Staying up-to-date with technology’s current trends and best practices is crucial nowadays, and websites are no exception. So, let’s take a look at one of the most important factors determines whether your website makes it or breaks it:
Mobile traffic originally overtook desktop traffic back in October of 2016, having a ratio of 51.3% to 48.7%. Since then, that margin has only been growing larger and larger. Currently, those numbers are Mobile: 63% vs. Browser: 37%.
Having a website that isn’t responsive or at least mobile friendly can hurt your traffic. I’m sure you’ve seen those websites floating around while you’ve been on your phone: sites where you have to pinch and zoom in to see the content.
Not only do those websites offer a terrible user experience, but they have a high bounce rate as well–meaning users leave the site within a few seconds of being on it. No business owner wants that, right? You want users to enjoy the intricately created and elegantly designed website you poured your heart and soul into. No? Well, we do.
A big part of having a mobile-friendly/responsive site is having content that rearranges/resizes itself to fit within the screen’s width and doesn’t require scrolling left/right to view everything. Some examples of sites/apps that utilize this: Google, Facebook, Reddit, Instagram, (our site), and a whole lot more. The easier your site is to navigate, the better the user experience is, and happy visitors = lower bounce rates.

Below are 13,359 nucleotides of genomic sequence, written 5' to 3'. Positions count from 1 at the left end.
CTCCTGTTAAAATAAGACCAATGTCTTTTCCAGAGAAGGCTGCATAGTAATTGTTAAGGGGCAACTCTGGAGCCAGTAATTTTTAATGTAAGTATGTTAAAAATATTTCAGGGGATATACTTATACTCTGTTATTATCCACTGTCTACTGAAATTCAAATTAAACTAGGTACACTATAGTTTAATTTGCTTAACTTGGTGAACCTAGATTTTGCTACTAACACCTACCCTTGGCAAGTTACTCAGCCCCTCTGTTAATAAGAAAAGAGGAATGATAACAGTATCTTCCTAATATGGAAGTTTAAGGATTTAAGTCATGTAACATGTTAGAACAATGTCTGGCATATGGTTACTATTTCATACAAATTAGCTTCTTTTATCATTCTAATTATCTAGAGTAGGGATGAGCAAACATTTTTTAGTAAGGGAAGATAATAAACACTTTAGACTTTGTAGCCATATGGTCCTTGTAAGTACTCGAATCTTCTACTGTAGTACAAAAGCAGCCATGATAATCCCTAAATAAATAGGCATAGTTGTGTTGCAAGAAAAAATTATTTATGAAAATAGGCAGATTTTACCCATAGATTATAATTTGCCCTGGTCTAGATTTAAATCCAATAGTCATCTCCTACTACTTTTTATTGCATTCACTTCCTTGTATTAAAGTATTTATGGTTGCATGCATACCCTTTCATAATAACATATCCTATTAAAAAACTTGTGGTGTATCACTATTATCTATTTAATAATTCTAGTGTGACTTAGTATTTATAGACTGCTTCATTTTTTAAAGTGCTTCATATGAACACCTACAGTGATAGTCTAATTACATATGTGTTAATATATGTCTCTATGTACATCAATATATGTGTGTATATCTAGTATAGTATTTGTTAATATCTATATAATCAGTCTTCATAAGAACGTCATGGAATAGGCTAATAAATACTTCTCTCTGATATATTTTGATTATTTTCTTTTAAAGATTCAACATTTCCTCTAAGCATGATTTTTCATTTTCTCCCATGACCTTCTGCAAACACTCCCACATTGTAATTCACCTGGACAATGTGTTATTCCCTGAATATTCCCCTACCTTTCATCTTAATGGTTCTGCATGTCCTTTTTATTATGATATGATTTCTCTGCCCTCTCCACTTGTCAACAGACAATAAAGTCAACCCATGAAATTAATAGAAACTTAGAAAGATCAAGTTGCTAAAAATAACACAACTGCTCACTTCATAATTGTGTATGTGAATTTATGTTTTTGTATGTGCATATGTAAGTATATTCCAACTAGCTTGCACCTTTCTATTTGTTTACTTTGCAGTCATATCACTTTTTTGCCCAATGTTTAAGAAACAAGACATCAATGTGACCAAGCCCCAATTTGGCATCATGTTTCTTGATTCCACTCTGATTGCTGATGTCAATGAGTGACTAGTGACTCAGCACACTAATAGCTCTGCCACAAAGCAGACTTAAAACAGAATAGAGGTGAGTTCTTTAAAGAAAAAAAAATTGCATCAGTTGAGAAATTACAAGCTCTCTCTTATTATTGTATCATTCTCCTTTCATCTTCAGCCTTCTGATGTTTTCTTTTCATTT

Another big reason to make the switch (if you haven’t already) is because of how Google crawls and indexes sites. Google will visit the mobile version of the site first in order to rank it, meaning that if your site isn’t mobile-optimized, it will score poorly. Here’s a quote from Fan Zhang, a software developer working with Google via the Google Webmaster Central Blog:
To recap, our crawling, indexing, and ranking systems have typically used the desktop version of a page’s content, which may cause issues for mobile searchers when that version is vastly different from the mobile version. Mobile-first indexing means that we’ll use the mobile version of the page for indexing and ranking, to better help our – primarily mobile – users find what they’re looking for.
So if you’re wanting to show up at the top of Google searches, you should have a mobile-optimized website. As the saying goes, “The best place to hide a body is on the 2nd page of Google.” <– Users tend to view only the first few results before either finding a site they deem worthy or refining their search.
Have questions? Contact us today, our office is right around the corner! Learn more here: https://oddballcreative.agency